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Dissociative disorders

09 Jul

 I used to wonder why people would change under different circumstances. In stress, In joy, tensions, relaxations, busy days, vacations. What happens and why such different reactions and behavior???
I came across this article and bingo… Now I know and my NGO,  R.E.S.C.U.E would like to work with these people and help them overcome their problems!

disassociation

Dissociative Disorders are defined as conditions that involve disruptions or breakdowns of memory, awareness, identity and/or perception. The hypothesis is that symptoms can result, to the extent of interfering with a person’s general functioning, when one or more of these functions is disrupted.

Dissociation has been described as one of a constellation of symptoms experienced by some victims of multiple forms of childhood trauma, including physicalpsychological, andsexual abuse.

 This is supported by studies which suggest that dissociation is correlated with a history of trauma.

 Dissociation appears to have a high specificity and a lowsensitivity to having a self-reported history of trauma, which means that dissociation is much more common among those who are traumatized, yet at the same time there are many persons who have suffered from trauma but who do not show dissociative symptoms.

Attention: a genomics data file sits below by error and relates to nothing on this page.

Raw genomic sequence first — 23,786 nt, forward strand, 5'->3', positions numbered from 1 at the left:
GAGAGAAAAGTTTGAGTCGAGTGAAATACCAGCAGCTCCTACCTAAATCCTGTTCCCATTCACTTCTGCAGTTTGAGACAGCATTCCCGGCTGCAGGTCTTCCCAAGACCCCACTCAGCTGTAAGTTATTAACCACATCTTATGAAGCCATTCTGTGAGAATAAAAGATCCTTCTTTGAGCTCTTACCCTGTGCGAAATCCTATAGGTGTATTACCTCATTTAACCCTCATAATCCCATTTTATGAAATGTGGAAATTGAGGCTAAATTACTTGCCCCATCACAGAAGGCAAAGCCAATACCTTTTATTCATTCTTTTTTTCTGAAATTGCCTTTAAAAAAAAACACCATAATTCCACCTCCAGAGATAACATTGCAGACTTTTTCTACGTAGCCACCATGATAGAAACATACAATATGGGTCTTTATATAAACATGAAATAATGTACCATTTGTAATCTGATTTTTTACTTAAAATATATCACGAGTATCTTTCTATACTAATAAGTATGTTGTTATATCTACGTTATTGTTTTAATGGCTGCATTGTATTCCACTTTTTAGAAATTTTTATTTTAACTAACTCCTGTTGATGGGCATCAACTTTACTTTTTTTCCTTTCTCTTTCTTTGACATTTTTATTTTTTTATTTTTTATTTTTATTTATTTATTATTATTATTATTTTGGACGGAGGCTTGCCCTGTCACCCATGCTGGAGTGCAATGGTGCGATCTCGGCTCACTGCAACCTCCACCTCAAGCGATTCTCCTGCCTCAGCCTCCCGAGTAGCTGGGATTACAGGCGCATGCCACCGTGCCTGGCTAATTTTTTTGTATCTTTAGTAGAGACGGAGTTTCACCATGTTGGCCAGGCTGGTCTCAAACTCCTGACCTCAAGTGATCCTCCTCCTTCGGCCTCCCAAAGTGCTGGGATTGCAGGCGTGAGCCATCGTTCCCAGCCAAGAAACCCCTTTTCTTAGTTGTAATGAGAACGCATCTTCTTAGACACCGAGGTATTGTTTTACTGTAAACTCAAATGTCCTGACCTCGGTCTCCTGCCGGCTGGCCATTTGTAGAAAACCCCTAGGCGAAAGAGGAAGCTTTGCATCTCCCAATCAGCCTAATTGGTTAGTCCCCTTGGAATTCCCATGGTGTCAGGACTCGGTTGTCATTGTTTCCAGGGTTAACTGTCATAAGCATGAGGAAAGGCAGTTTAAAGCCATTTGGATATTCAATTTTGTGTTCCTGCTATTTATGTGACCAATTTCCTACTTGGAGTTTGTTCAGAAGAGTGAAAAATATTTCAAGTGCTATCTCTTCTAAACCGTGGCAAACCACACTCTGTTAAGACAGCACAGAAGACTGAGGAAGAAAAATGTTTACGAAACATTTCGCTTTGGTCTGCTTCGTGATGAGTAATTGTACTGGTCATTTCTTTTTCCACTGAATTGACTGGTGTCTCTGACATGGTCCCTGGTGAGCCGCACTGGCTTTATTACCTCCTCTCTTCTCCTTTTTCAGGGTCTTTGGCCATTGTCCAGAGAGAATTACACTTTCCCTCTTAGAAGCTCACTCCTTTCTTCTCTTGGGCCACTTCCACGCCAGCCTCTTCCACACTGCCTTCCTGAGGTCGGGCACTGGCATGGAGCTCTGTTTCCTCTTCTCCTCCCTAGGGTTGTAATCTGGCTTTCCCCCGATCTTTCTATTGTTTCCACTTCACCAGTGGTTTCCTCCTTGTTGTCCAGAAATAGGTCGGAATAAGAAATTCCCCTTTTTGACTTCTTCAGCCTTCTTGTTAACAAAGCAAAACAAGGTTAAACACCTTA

Adult dissociation when comorbid with a history of child abuse and otherwise interpersonal violence-related posttraumatic stress disorder (PTSD) has been shown to contribute to disturbances in parenting behavior, such as exposure of young children to violent media. Such behavior may contribute to cycles of familial violence and trauma.

Symptoms of dissociation resulting from trauma may include depersonalizationpsychological numbingdisengagement, or amnesia regarding the events of the abuse. It has been hypothesized that dissociation may provide a temporarily effective defense mechanism in cases of severe trauma; however, in the long term, dissociation is associated with decreased psychological functioning and adjustment.

Other symptoms sometimes found along with dissociation in victims of traumatic abuse (often referred to as “sequelae to abuse”) include anxiety, PTSD, low self-esteem, somatization, depression, chronic pain, interpersonal dysfunction, substance abuse, self-mutilation and suicidal ideation or actions

These symptoms may lead the victim to erroneously present the symptoms as the source of the problem.

Child abuse, especially chronic abuse starting at early ages, has been related to high levels of dissociative symptoms in a clinical sample,including amnesia for abuse memories.

A non-clinical sample of adult women linked increased levels of dissociation to sexual abuse by a significantly older person prior to age 15,and dissociation has also been correlated with a history of childhood physical as well as sexual abuse. When sexual abuse is examined, the levels of dissociation were found to increase along with the severity of the abuse.

The level of dissociation has been found to be related to abuse.

 

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Posted by on July 9, 2011 in healing, health, Wisdom

 

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